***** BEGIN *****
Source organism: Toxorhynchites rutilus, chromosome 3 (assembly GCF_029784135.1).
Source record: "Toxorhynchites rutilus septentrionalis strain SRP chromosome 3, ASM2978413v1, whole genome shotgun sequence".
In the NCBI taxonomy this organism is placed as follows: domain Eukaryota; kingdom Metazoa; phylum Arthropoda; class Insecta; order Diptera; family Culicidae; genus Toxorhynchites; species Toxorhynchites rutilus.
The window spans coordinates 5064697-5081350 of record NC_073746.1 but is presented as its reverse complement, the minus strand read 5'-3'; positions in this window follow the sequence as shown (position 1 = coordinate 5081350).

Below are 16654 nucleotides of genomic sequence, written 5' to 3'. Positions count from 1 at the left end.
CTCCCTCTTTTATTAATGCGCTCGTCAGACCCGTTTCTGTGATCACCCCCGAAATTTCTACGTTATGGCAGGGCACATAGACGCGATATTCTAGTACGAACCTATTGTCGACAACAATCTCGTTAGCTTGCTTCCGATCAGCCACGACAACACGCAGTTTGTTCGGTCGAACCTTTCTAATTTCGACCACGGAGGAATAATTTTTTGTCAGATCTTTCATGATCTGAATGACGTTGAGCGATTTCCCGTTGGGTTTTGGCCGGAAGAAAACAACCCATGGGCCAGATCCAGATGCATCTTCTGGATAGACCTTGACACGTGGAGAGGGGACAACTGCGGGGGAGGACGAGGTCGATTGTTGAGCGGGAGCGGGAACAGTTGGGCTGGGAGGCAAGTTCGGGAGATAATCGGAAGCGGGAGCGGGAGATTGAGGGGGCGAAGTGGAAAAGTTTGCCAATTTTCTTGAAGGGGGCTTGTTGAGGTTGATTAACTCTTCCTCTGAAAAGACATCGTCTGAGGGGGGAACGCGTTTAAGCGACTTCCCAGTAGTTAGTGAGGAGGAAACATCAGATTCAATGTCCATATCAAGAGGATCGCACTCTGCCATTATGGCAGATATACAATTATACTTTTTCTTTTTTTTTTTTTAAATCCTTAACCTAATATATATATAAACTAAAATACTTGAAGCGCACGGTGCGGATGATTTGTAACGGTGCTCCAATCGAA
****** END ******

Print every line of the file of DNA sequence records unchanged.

Source organism: Toxorhynchites rutilus, chromosome 3 (assembly GCF_029784135.1).
Source record: "Toxorhynchites rutilus septentrionalis strain SRP chromosome 3, ASM2978413v1, whole genome shotgun sequence".
In the NCBI taxonomy this organism is placed as follows: domain Eukaryota; kingdom Metazoa; phylum Arthropoda; class Insecta; order Diptera; family Culicidae; genus Toxorhynchites; species Toxorhynchites rutilus.
The window spans coordinates 5064697-5081350 of record NC_073746.1 but is presented as its reverse complement, the minus strand read 5'-3'; positions in this window follow the sequence as shown (position 1 = coordinate 5081350).

Below are 16654 nucleotides of genomic sequence, written 5' to 3'. Positions count from 1 at the left end.
CTCCCTCTTTTATTAATGCGCTCGTCAGACCCGTTTCTGTGATCACCCCCGAAATTTCTACGTTATGGCAGGGCACATAGACGCGATATTCTAGTACGAACCTATTGTCGACAACAATCTCGTTAGCTTGCTTCCGATCAGCCACGACAACACGCAGTTTGTTCGGTCGAACCTTTCTAATTTCGACCACGGAGGAATAATTTTTTGTCAGATCTTTCATGATCTGAATGACGTTGAGCGATTTCCCGTTGGGTTTTGGCCGGAAGAAAACAACCCATGGGCCAGATCCAGATGCATCTTCTGGATAGACCTTGACACGTGGAGAGGGGACAACTGCGGGGGAGGACGAGGTCGATTGTTGAGCGGGAGCGGGAACAGTTGGGCTGGGAGGCAAGTTCGGGAGATAATCGGAAGCGGGAGCGGGAGATTGAGGGGGCGAAGTGGAAAAGTTTGCCAATTTTCTTGAAGGGGGCTTGTTGAGGTTGATTAACTCTTCCTCTGAAAAGACATCGTCTGAGGGGGGAACGCGTTTAAGCGACTTCCCAGTAGTTAGTGAGGAGGAAACATCAGATTCAATGTCCATATCAAGAGGATCGCACTCTGCCATTATGGCAGATATACAATTATACTTTTTCTTTTTTTTTTTTTAAATCCTTAACCTAATATATATATAAACTAAAATACTTGAAGCGCACGGTGCGGATGATTTGTAACGGTGCTCCAATCGAA